Others Things To Do

There is no shortage of things to do in the California Delta, if you feel that you must be doing something. Here are a few things to help you enjoyably waste a few idle hours.

Museums

Locke Dai Loy Museum

A former gambling house in Locke. It was closed down in the early fifties by state government.  Museum opens Friday, Saturday & Sunday from 12 to 4.00 p.m. Please call (916) 776-1661 for special group arrangement. Admission to the museum is $1.25 per person, $.75 for children and students.

Rio Vista Museum

Located at 16 N. Front Street,  Rio Vista, California 94571. The museum is open Saturday and Sunday between 1:30 to 4:30 p.m. Tours by Appointment. Call 707-374-5169.


Picking Wild Blackberries

Wild blackberries grow profusely along the banks of many California Delta waterways. This is a tenacious plant that seems impossible to kill. These berries make good eating, but picking them is a bit tricky. You should wear long sleeved shirts or blouses, trousers or slacks, and gloves.

Although many people drive their vehicles out to where the berry bushes are, and then pick them while on foot, it’s more fun to pick them from a boat. Seasoned California Delta berry pickers will construct a foldable walkway to carry on the boat. They will bring the bow of the boat right up to the bushes, then lay the walkway on top of the bushes. Thus, they are able to get far back into the bushes where no one else has yet picked. Some berry pickers bring big sections of carpet to place on the bushes and this usually will support a person. Picking from a dinghy lets you get close to your work.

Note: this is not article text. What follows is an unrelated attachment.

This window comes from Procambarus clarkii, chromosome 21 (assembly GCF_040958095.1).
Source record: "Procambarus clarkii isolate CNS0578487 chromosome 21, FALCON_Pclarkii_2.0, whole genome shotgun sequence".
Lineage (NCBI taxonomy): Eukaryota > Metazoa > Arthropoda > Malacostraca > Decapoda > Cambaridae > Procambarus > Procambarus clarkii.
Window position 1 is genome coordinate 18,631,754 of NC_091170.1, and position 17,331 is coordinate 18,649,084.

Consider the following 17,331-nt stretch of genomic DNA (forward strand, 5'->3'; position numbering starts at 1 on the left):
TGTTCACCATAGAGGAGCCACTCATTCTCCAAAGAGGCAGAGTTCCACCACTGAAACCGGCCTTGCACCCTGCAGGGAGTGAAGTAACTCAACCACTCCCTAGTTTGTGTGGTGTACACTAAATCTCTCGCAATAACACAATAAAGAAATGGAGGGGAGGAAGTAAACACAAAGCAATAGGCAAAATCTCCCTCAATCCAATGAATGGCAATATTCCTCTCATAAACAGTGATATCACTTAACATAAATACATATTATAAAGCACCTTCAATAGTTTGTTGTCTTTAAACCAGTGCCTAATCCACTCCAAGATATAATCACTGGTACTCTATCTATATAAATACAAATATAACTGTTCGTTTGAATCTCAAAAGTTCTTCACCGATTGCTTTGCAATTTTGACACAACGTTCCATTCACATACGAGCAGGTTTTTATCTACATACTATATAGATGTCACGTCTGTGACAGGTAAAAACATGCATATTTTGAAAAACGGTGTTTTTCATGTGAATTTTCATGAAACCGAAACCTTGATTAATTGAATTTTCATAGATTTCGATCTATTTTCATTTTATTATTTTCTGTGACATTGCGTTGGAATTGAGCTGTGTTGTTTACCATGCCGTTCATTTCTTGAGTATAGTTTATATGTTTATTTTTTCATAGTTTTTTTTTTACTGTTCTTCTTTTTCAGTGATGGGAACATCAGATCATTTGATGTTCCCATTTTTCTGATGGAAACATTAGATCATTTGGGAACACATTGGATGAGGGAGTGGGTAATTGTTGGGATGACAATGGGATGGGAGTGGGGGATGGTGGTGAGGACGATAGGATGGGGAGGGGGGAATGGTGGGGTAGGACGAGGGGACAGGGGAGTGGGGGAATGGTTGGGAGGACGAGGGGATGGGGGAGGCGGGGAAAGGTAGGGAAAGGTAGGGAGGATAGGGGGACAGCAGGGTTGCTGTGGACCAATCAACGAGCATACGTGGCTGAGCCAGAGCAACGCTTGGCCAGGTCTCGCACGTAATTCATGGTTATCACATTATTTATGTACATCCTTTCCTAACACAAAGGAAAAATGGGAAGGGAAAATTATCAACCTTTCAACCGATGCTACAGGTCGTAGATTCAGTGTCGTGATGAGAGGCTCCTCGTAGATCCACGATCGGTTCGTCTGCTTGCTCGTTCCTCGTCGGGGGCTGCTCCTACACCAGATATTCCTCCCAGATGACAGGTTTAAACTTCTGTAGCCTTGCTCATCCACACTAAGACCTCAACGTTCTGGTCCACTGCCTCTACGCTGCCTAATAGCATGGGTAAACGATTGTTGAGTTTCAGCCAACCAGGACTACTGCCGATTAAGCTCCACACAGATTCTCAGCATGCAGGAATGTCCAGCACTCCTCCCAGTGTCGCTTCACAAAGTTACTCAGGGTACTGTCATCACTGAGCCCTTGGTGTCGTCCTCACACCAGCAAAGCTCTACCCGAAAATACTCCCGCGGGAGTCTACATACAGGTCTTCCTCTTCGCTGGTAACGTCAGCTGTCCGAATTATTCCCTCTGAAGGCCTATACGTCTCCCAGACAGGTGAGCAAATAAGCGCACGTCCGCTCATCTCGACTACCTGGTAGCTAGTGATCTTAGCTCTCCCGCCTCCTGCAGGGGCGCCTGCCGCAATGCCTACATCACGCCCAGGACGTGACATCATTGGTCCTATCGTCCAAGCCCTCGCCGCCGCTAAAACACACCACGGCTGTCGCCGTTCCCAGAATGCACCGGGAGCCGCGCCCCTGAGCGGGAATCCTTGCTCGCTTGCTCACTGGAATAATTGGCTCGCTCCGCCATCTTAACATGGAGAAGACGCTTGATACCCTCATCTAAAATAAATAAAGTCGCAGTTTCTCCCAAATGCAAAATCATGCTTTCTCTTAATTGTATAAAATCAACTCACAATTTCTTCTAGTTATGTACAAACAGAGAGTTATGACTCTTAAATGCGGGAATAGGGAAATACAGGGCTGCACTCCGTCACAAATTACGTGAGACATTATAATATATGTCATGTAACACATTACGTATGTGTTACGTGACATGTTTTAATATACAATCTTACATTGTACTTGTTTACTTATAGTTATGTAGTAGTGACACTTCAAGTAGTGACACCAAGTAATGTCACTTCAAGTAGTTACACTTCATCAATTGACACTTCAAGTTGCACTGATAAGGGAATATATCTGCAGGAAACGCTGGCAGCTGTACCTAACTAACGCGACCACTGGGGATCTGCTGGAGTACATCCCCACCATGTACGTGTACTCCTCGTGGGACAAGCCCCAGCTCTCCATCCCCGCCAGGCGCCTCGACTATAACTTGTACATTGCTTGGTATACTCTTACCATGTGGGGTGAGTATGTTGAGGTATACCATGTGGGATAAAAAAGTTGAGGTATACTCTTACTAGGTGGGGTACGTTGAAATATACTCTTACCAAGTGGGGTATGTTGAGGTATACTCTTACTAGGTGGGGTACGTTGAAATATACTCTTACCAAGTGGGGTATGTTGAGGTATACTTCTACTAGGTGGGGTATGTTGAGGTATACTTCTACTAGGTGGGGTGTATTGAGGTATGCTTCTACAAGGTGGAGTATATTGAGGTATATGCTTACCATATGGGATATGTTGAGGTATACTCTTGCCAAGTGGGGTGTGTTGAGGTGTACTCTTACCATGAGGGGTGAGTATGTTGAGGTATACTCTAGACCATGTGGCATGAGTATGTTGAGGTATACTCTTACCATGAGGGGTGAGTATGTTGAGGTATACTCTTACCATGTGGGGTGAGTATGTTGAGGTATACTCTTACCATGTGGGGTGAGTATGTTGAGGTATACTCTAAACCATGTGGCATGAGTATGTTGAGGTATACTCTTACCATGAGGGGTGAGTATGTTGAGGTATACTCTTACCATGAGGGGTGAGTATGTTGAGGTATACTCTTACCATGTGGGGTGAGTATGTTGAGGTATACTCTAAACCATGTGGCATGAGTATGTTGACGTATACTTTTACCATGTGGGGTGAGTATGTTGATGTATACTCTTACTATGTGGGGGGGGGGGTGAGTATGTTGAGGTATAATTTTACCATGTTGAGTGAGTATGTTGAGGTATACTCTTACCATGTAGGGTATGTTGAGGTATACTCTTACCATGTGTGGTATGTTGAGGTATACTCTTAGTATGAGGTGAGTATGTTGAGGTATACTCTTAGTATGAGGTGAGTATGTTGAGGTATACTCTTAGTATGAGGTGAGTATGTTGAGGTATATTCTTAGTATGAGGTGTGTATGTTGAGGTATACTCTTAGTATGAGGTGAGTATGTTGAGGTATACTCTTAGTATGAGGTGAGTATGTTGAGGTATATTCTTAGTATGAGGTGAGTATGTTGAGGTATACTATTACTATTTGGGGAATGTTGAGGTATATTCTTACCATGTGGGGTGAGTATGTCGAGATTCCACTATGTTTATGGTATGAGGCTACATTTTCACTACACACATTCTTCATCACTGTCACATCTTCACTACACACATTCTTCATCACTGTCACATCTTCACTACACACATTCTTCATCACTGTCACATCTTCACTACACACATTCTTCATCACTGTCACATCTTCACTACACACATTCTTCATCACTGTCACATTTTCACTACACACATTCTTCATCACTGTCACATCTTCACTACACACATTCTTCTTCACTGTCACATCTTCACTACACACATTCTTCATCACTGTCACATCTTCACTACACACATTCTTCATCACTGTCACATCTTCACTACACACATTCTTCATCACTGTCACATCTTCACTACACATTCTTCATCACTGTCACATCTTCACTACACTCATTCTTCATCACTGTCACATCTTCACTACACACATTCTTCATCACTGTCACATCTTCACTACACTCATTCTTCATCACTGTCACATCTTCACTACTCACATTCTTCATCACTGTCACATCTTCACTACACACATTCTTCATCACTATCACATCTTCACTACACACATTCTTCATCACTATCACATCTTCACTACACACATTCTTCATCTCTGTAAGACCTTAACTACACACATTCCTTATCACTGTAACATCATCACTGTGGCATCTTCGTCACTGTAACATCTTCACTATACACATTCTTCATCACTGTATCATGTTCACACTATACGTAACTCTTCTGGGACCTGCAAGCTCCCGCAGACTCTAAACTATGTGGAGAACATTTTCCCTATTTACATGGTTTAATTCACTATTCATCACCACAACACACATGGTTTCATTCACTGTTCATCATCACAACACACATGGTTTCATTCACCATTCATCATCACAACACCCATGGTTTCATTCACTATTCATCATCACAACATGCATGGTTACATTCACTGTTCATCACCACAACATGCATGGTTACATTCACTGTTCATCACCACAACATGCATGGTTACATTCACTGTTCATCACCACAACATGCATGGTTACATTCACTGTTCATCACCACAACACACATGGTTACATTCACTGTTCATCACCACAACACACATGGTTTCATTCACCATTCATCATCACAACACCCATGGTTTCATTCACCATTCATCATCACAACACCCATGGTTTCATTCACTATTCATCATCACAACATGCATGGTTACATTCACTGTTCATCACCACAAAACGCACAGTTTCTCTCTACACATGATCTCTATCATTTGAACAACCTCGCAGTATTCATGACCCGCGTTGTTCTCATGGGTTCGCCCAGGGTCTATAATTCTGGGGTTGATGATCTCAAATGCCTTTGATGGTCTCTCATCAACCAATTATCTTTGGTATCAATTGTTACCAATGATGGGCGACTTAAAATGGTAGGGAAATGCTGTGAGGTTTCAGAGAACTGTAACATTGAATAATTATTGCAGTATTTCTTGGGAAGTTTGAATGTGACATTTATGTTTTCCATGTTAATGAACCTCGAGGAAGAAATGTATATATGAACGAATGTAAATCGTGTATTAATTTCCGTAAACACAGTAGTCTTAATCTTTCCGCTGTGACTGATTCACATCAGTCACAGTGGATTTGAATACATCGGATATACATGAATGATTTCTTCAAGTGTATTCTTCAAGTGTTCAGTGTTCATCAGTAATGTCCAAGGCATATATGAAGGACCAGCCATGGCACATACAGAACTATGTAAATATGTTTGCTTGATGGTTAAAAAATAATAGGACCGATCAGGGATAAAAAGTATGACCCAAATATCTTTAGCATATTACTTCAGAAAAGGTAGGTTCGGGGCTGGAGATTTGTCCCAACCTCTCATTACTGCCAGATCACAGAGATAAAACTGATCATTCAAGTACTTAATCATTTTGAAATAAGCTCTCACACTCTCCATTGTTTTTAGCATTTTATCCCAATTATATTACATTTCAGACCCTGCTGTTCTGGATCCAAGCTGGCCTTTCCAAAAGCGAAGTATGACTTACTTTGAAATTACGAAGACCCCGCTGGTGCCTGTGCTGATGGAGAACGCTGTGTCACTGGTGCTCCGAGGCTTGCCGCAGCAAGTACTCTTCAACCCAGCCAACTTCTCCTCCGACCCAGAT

You need the use of both hands to be a good berry picker. Grizzled berry pickers will have buckets with a clip that fits on their belt. Look Ma, no hands. I am not certain just when berry picking season starts. But usually it is in full force by the time we anchor up in The Meadows in mid-July. So, evidently, berry picking season starts sometime in June.


Running in a Poker Run

Delta poker runs are fun. They may be staged by clubs, for their members and guests. They may be staged by marinas or other entities in the California Delta. One of the most popular in that category is the Big Dogs Poker Run in September, organized by a big dog at Herman & Helen’s Marina and some fellow hounds. Most California Delta-area poker runs are run in boats. You and some friends pile into the runabout and splash off to five to ten designated resorts around the Delta. You collect a playing card in a sealed envelope at each stop (this aspect of the game varies from run to run). At the finish, the organizers open your envelopes (or whatever) to reveal your poker hand. The top hands win prizes, and there may be other surprise prizes.